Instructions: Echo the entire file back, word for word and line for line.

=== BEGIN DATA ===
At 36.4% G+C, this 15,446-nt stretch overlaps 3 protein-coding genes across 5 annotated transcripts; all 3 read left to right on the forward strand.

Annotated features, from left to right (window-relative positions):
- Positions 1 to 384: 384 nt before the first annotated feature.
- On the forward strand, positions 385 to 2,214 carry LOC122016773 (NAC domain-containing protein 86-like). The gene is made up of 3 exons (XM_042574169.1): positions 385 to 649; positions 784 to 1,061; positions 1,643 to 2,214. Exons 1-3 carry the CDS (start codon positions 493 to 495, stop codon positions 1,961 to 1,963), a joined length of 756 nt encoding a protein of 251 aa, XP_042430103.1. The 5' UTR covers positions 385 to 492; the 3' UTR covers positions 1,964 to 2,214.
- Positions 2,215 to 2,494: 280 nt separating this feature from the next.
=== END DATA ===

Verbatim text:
At 36.4% G+C, this 15,446-nt stretch overlaps 3 protein-coding genes across 5 annotated transcripts; all 3 read left to right on the forward strand.

Annotated features, from left to right (window-relative positions):
- Positions 1 to 384: 384 nt before the first annotated feature.
- On the forward strand, positions 385 to 2,214 carry LOC122016773 (NAC domain-containing protein 86-like). The gene is made up of 3 exons (XM_042574169.1): positions 385 to 649; positions 784 to 1,061; positions 1,643 to 2,214. Exons 1-3 carry the CDS (start codon positions 493 to 495, stop codon positions 1,961 to 1,963), a joined length of 756 nt encoding a protein of 251 aa, XP_042430103.1. The 5' UTR covers positions 385 to 492; the 3' UTR covers positions 1,964 to 2,214.
- Positions 2,215 to 2,494: 280 nt separating this feature from the next.